I have a rocket scientist son-in-law.  He’s a bigger nerd than I am.  He’s a huge Dr Who fan so for Christmas I sent his family some scarfs.  They live far away so my daughter taped them opening our presents.  It was fun to see his eyes light up as each of his boys unwrapped a 2/3rds scale Dr Who scarf.  He was playing with the scarfs and telling the boys he would have to borrow one to take to work.  Then it was great to see him open his own package to discover I had made him a full sized one.  Later in the video they can all be seen running around playing with their toys.  The boys have their scarfs on and the 2 year old Kaitlyn has her little alpaca shawl draped over her head.  In the back is my Son in law with his scarf on.

            If you google charity knitting, or search for charity groups on ravelry you will be surprised at the number of different projects going on.  There’s a general group called Charity Knitters that has over 4000 members.  There are hundreds of other charity groups.  You want to make Afghans for Afghans – there’s a group.   I’ve participated in several.  My favorite is knitting blankets and burial clothing for premee babies that don’t make it.  I can’t imagine the sorrow that a parent must go through to go to the hospital just to loose a baby.  I love making beautiful lacy things that will do nothing but let some sad parent know that someone out there cares.  Another project is making leper bandages.  You take a small needle and some crochet cotton and knit bandages about 2 inches wide and 4 feet long.  Basically you’re just making an ace bandage.  I assume somewhere in a terrible place is a leper living in very sad conditions.  I can’t imagine how they feel to know that someone spent hours making a bandage for just them.

            I’m part of a knitting group here in the St Louis Area.  One of our members had a terrible house fire.  Her family got out but she has a little girl who was screaming because her “babies” were all burning in the fire.  Along with her children’s toys and things, all of her knitting was either burned or smoke damaged.  So for our next monthly meeting we decided to all donate some of our stashes and try and help rebuild her stash.  We also wanted to give something for her children.  I have one of my Annie dolls waiting for my own granddaughter but I won’t give it to her until this summer – so it was just sitting there.  I figured I could always make another one, so I threw the Annie doll in the pile.  At the next meeting we presented her with the knitting and tears were shed on both sides. 

            After she gave Annie to her little girl she could not be separated from it.  She takes it everywhere.  That night she slept with the doll.  Ever since the fire she has had nightmares of the fire and of her babies burning.  The next morning she told her mom that the doll took her nightmares away.  That is the best payment I have ever received for anything.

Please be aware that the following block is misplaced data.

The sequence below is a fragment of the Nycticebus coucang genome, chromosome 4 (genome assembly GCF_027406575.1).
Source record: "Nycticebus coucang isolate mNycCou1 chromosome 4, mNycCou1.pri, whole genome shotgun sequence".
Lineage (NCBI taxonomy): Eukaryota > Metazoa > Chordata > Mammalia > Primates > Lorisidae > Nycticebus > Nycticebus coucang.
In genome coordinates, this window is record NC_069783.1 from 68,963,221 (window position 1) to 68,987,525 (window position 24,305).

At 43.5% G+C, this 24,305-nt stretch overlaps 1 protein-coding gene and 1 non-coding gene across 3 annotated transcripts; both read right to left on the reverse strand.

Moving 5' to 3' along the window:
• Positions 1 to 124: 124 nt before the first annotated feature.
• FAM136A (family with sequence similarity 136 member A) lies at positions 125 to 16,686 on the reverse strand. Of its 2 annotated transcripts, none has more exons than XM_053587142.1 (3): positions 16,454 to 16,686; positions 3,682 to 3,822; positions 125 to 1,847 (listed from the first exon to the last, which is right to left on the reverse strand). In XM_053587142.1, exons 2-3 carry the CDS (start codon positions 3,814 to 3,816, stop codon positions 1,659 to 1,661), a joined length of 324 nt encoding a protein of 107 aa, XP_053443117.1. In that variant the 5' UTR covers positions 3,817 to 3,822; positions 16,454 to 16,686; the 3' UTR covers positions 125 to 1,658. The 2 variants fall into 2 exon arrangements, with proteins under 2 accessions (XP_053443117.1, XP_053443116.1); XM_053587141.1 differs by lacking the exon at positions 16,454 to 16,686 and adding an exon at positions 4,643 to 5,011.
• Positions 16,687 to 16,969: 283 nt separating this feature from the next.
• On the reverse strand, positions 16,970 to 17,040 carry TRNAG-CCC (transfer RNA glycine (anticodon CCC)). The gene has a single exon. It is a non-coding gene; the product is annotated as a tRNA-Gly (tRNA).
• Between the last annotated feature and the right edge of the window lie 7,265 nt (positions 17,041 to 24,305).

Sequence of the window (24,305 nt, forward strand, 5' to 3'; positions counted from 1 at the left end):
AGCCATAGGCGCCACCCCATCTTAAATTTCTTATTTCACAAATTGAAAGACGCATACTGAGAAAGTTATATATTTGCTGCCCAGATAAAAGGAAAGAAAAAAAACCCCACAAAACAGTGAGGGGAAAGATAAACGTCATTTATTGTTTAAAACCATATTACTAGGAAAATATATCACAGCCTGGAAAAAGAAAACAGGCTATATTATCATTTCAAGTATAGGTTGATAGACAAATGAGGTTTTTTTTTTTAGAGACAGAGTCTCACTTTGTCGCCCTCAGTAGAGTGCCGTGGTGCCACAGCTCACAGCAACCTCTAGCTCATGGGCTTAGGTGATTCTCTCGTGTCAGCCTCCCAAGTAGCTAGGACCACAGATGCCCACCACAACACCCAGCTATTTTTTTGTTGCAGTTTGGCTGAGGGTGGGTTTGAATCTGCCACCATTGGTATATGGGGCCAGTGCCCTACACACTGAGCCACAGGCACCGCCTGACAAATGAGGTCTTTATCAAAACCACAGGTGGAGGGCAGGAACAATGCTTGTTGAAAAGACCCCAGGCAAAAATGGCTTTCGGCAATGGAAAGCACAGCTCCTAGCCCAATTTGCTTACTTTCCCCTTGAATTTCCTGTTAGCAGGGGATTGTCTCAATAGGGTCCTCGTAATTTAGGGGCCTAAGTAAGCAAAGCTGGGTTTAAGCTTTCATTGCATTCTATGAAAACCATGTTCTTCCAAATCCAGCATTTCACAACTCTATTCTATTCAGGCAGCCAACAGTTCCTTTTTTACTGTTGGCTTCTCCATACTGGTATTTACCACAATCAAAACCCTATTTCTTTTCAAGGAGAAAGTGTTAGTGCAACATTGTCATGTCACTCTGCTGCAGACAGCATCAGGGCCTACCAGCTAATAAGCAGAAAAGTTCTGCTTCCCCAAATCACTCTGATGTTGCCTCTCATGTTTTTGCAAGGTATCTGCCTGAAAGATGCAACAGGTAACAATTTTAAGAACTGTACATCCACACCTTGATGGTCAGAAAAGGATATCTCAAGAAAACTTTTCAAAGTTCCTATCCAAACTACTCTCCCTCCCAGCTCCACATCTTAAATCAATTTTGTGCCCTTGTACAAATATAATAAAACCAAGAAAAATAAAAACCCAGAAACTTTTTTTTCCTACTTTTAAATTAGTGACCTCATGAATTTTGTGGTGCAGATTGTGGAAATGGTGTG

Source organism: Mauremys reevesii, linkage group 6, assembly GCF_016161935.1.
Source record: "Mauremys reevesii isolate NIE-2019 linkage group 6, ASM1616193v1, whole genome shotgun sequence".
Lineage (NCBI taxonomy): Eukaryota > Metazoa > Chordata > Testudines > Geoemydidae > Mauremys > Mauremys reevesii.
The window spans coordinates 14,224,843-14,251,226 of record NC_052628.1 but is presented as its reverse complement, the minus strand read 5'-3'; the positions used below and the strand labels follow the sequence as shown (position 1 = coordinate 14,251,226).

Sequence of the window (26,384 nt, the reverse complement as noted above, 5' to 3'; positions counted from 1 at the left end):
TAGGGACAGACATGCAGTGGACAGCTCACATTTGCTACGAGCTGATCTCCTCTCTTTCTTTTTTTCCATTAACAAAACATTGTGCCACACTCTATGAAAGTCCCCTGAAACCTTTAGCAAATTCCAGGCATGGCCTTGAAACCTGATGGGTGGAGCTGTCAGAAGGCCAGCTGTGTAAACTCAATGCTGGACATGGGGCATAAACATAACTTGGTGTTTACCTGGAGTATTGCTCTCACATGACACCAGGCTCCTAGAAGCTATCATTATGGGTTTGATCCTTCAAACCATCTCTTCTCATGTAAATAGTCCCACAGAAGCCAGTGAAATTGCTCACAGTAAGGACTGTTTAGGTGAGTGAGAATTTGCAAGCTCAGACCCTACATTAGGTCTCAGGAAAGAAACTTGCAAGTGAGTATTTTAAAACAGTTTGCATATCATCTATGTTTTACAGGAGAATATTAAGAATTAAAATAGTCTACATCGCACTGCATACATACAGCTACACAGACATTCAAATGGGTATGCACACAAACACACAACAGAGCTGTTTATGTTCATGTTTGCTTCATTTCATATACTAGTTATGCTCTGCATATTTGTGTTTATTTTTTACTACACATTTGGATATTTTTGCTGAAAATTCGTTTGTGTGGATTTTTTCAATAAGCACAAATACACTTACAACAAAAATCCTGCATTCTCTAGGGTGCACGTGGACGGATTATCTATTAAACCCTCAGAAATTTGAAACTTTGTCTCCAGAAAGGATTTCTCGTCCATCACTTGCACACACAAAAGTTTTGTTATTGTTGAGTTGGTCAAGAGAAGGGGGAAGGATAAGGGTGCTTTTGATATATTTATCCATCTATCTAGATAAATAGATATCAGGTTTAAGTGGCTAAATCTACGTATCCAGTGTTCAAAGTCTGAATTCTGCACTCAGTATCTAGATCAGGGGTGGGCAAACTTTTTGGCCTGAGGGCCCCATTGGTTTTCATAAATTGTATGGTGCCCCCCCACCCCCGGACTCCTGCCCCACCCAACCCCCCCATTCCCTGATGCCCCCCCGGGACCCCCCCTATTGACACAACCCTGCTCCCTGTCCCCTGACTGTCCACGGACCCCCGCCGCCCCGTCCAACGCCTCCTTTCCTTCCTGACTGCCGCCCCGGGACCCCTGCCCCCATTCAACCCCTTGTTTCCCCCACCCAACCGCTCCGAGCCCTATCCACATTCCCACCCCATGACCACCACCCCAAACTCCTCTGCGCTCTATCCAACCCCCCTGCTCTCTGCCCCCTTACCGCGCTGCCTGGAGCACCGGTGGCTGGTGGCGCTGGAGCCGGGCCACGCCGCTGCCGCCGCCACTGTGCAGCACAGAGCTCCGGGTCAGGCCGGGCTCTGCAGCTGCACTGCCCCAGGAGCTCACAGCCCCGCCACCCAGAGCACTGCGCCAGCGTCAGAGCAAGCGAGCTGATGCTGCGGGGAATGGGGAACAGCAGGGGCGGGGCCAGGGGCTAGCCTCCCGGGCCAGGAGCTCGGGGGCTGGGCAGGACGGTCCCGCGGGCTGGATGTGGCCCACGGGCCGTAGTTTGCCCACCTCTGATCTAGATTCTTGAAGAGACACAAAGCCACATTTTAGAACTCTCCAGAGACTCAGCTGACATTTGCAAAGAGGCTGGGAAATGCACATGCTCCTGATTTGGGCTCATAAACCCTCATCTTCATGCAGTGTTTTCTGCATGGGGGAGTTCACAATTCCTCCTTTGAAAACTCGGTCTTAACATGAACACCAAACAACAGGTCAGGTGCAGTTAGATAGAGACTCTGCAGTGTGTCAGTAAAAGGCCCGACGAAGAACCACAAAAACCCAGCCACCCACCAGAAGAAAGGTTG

Annie and her new home

            So, why do we knit – we knit to bring joy to the world.  Out of balls of string, we make happiness.  There’s no greater purpose.


Monday, January 28, 2013

Minding your P's & Q's

Minding your P Q’s

My mom always told me to mind my P’s and Q’s.  I didn’t know until many years later that this stood for “Please and Thank You’s” but I did know I should mind my P’s and Q’s.  For knitting, I've come up with a new rule, Mind your Projects and Queues. 

Today I want to address a serious problem that hits every knitter.  Next to managing your stash (which I don’t even want to talk about), managing your projects can be the biggest problem a knitter faces.  To keep things simple, a project is any item that has at least one stitch cast on and hasn’t been blocked and had all the ends woven in.  I believe these projects fall into 3 categories.

1.      The Frog Pond
2.      The Inactive Queue
3.      The Active Queue.

I’ll handle these in reverse order.

When I talk about my project queues, I’m not talking about items I plan on knitting.  This is what the Queue on Ravelry is all about.  You line projects up in the order you want to start them.  You find a new item you simply must knit and add it to your queue.  Every so often, you may even order your queue, but if you’re like me, you normally find something you just have to knit NOW and forget you even have a Ravelry Queue, and pull something out of the stash that is perfect for the project, and away you go.  Probably the only things in my Ravelry Queue that will ever see the light of my needles are the top couple items.  My current queue has 22 items.  I just looked through it and there’s not even a remote chance I’ll ever do 12 of them.  Of course I’ll never remove them because I like them.  Anyway, that’s not the queue’s I want to talk about.